Projects to help primary school children at risk of disaffection to cope with the move to secondary school could lead the way for all schools across Wales by 2007.
Next month the Welsh Assembly will publish a consultation document setting out how all local education authorities will be required to have an official "transition" policy to help smooth the way for children going to secondary school.
But out-of-hours learning projects in 10 of the 22 Welsh education authorities, which brought together pupils and teachers from Years 6 and 7, have already shown results.
"Pupils' and parents' fears about transition are being allayed and there is a noticeable raising of pupils' self-confidence and self-esteem," according to a review of the Assembly-funded projects carried out by inspection agency Estyn earlier this year.
Activities like drama productions and outdoor adventure weekends had a positive effect on children's attitudes, according to inspectors, and also developed key skills such as speaking and listening to help them adapt to the key stage 3 curriculum.
Standards often slip as children move from primary to secondary school, and concerns remain about results in Wales at KS3.
But education officials from Torfaen, which took children on adventure activities, said their transition project - featured at a national out-of-hours learning conference in Cardiff earlier this month - had benefited both pupils and teachers. Torfaen deliberately targeted children who were at risk of disengaging from the learning process.
"We selected groups of children in Y6 and 7, trained the Y7 children in peer mentorship, and took them and all their teachers on a rock-climbing, canoeing and sailing weekend," said Janis Davies, of Torfaen LEA.
"Everyone worked together and got to know each other which meant it was less of an ordeal when they moved up to the big school."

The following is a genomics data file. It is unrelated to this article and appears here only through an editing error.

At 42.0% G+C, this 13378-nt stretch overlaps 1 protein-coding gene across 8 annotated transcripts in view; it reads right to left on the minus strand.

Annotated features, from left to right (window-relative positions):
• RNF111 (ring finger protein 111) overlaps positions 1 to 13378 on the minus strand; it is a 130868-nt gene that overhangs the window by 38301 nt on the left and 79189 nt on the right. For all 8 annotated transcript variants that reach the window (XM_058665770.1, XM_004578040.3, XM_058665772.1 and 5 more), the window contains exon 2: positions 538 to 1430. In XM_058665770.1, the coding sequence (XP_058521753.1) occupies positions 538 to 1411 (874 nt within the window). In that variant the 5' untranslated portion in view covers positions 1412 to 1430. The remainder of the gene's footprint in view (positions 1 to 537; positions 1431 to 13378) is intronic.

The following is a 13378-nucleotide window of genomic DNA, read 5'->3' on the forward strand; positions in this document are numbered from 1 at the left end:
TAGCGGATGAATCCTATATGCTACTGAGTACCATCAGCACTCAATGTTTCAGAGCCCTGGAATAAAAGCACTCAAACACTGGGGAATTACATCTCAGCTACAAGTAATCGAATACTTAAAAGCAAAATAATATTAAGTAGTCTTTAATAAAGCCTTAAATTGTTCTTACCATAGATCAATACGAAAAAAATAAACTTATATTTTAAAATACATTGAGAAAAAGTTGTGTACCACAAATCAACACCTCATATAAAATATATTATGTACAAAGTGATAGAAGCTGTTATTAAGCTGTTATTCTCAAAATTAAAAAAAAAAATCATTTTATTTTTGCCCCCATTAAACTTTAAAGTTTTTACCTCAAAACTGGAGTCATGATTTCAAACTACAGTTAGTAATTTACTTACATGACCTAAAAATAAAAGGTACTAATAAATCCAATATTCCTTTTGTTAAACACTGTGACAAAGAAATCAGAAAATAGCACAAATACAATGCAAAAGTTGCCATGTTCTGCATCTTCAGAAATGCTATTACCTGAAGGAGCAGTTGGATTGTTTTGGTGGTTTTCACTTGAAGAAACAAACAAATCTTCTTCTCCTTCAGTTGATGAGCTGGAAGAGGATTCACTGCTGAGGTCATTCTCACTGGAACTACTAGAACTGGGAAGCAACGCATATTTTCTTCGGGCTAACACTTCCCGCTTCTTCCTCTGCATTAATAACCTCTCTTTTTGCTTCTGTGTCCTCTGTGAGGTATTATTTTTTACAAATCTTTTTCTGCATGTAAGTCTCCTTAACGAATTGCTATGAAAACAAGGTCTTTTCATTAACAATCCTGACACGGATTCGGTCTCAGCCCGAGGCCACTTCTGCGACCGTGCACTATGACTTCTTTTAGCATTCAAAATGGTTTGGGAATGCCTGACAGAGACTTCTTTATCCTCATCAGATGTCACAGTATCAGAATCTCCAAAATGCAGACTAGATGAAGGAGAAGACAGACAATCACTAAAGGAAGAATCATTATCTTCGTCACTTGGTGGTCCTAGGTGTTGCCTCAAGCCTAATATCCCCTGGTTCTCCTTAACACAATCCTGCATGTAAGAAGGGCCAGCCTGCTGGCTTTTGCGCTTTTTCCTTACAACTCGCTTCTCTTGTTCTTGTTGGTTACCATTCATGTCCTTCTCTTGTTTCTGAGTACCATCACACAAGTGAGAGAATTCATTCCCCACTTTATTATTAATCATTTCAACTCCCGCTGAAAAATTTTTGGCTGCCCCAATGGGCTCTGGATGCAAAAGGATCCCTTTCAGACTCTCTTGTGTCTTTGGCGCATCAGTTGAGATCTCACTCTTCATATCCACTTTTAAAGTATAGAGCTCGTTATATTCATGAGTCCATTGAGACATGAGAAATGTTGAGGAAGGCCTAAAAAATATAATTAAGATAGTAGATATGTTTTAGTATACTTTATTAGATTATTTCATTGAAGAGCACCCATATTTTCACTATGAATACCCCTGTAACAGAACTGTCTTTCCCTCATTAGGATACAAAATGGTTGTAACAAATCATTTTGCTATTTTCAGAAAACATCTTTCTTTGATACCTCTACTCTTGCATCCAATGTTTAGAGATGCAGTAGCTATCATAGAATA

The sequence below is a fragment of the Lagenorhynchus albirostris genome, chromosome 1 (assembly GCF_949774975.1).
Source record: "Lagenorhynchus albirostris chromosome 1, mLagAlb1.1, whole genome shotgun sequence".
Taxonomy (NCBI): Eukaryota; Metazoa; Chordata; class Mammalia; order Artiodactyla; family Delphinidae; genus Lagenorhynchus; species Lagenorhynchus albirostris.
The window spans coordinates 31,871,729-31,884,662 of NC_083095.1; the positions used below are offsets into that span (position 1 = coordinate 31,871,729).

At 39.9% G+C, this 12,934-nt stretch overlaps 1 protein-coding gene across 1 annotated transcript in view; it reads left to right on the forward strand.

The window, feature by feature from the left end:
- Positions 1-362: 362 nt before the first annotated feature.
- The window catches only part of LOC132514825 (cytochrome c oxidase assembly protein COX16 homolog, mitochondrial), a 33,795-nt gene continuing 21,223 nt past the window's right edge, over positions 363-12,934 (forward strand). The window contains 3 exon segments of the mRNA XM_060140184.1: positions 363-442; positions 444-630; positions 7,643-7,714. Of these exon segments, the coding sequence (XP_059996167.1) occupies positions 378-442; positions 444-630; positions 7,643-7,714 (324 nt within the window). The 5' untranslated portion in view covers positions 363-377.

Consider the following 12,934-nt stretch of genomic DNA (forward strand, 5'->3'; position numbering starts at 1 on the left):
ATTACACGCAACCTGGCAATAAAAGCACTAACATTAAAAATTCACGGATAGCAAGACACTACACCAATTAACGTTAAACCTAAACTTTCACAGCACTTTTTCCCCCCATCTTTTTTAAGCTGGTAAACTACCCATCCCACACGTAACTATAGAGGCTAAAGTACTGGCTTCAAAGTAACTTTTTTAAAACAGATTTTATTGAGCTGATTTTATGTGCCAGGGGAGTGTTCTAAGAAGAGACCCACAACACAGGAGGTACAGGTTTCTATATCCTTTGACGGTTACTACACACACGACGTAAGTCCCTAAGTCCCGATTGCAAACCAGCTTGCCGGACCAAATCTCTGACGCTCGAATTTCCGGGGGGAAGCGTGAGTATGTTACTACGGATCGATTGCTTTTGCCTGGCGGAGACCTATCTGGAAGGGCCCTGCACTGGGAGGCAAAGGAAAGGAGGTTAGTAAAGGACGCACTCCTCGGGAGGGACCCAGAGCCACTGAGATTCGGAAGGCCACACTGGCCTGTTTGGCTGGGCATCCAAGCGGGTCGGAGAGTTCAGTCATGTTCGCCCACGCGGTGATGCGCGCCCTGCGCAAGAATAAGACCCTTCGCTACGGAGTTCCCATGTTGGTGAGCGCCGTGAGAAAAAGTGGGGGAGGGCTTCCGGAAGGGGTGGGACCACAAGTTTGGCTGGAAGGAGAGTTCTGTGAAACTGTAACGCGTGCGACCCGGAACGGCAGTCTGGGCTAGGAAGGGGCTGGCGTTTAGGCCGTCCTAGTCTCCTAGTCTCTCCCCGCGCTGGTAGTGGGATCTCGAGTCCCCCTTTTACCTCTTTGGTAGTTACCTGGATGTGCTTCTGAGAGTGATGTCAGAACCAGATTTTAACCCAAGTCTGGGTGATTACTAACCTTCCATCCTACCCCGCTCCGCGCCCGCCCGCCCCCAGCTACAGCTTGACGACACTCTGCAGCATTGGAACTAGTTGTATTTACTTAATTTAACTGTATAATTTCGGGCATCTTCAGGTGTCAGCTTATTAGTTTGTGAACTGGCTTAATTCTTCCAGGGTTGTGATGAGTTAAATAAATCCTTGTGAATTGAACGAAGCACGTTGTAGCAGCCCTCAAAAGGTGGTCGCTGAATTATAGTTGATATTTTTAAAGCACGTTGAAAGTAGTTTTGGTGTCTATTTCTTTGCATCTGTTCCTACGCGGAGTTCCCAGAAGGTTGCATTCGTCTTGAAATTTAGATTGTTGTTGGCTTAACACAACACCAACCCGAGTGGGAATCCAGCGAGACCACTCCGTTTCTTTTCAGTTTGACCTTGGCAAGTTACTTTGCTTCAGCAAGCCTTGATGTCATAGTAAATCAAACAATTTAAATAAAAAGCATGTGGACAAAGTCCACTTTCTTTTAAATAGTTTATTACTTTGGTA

The "Symud Ymlaen" out-of-hours transition projects were funded by the Assembly from 2002-3 to develop best practice and to encourage other schools to develop their own initiatives. But despite their success, Estyn raised concerns about how such projects would be run in the future without sustained funding.
It will be three years before transition initiatives are required in all schools. And this cannot be soon enough, according to Brian Harrison-Jennings, general secretary of the Association of Educational Psychologists, who described transition support as absolutely vital.
"A recent study showed that pupils in Y6 who were not prepared for the move demonstrated more anxiety than those who were given support," he said.
"They brought their fears and doubts to their new school and these feelings persisted well into the first term.
"It is essential to have some coherence between the last year of primary and the first year of secondary, otherwise the disruption can significantly affect attitudes well into school life."
A spokesman for the Welsh Assembly government said all LEAs will have to have transition plans in place by September 2007, ready for pupils moving to secondary schools the following autumn.
The long time-scale will allow the changes to dovetail with changes to KS2 and KS3 assessment proposed as a result of the Daugherty review of key stage tests.
Blaenau Gwent council already has a transition policy in place for all its schools which includes numeracy and literacy initiatives that run throughout the summer holiday and into the first term of secondary school.
"Secondary and primary school teachers have sat in on each other's classes and it gives them a much better idea of standards," said Marjorie Sheen, the council's primary school improvement adviser.
"And because children know what to expect in secondary schools they are less intimdated and far better prepared."
Lyn Clement, of the Welsh Secondary Schools' Association, said transition preparation was vital.
"The move from primary to secondary school is a significant one for children, who have to adapt from having one teacher to maybe 10 or 12.
"Schools must ensure that there is continuity in terms of learning experience and progression."
A spokesman for Estyn said: "Support for transition is all about improving the partnerships between secondary and primary schools. The idea is that children's learning is enhanced through sharing information about what pupils have already covered."